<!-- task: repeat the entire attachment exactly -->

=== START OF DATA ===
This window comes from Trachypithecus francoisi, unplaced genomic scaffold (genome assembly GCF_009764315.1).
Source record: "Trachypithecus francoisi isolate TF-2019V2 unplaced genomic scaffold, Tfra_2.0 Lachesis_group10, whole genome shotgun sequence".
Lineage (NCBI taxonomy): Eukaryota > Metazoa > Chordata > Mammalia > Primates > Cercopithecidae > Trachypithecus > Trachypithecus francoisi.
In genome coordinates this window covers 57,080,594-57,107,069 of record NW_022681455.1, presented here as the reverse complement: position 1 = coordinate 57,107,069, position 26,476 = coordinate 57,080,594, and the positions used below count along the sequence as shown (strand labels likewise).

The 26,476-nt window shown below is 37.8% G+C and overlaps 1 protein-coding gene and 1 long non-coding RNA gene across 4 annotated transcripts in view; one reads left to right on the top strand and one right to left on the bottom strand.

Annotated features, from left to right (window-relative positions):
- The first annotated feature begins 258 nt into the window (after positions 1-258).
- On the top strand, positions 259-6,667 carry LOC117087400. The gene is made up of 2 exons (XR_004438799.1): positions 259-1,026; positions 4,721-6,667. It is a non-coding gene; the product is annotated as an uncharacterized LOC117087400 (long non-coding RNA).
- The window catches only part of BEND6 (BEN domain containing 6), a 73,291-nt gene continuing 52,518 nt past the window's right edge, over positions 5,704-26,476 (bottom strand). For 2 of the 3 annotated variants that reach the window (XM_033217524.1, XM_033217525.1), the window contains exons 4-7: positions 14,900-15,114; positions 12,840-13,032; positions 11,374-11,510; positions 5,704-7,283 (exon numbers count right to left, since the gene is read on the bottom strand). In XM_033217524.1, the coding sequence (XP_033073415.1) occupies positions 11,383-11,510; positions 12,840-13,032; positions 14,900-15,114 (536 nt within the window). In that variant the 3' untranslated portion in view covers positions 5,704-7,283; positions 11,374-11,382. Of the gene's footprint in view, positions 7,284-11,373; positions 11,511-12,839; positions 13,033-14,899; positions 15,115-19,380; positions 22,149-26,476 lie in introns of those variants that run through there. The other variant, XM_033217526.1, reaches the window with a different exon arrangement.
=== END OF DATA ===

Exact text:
This window comes from Trachypithecus francoisi, unplaced genomic scaffold (genome assembly GCF_009764315.1).
Source record: "Trachypithecus francoisi isolate TF-2019V2 unplaced genomic scaffold, Tfra_2.0 Lachesis_group10, whole genome shotgun sequence".
Lineage (NCBI taxonomy): Eukaryota > Metazoa > Chordata > Mammalia > Primates > Cercopithecidae > Trachypithecus > Trachypithecus francoisi.
In genome coordinates this window covers 57,080,594-57,107,069 of record NW_022681455.1, presented here as the reverse complement: position 1 = coordinate 57,107,069, position 26,476 = coordinate 57,080,594, and the positions used below count along the sequence as shown (strand labels likewise).

The 26,476-nt window shown below is 37.8% G+C and overlaps 1 protein-coding gene and 1 long non-coding RNA gene across 4 annotated transcripts in view; one reads left to right on the top strand and one right to left on the bottom strand.

Annotated features, from left to right (window-relative positions):
- The first annotated feature begins 258 nt into the window (after positions 1-258).
- On the top strand, positions 259-6,667 carry LOC117087400. The gene is made up of 2 exons (XR_004438799.1): positions 259-1,026; positions 4,721-6,667. It is a non-coding gene; the product is annotated as an uncharacterized LOC117087400 (long non-coding RNA).
- The window catches only part of BEND6 (BEN domain containing 6), a 73,291-nt gene continuing 52,518 nt past the window's right edge, over positions 5,704-26,476 (bottom strand). For 2 of the 3 annotated variants that reach the window (XM_033217524.1, XM_033217525.1), the window contains exons 4-7: positions 14,900-15,114; positions 12,840-13,032; positions 11,374-11,510; positions 5,704-7,283 (exon numbers count right to left, since the gene is read on the bottom strand). In XM_033217524.1, the coding sequence (XP_033073415.1) occupies positions 11,383-11,510; positions 12,840-13,032; positions 14,900-15,114 (536 nt within the window). In that variant the 3' untranslated portion in view covers positions 5,704-7,283; positions 11,374-11,382. Of the gene's footprint in view, positions 7,284-11,373; positions 11,511-12,839; positions 13,033-14,899; positions 15,115-19,380; positions 22,149-26,476 lie in introns of those variants that run through there. The other variant, XM_033217526.1, reaches the window with a different exon arrangement.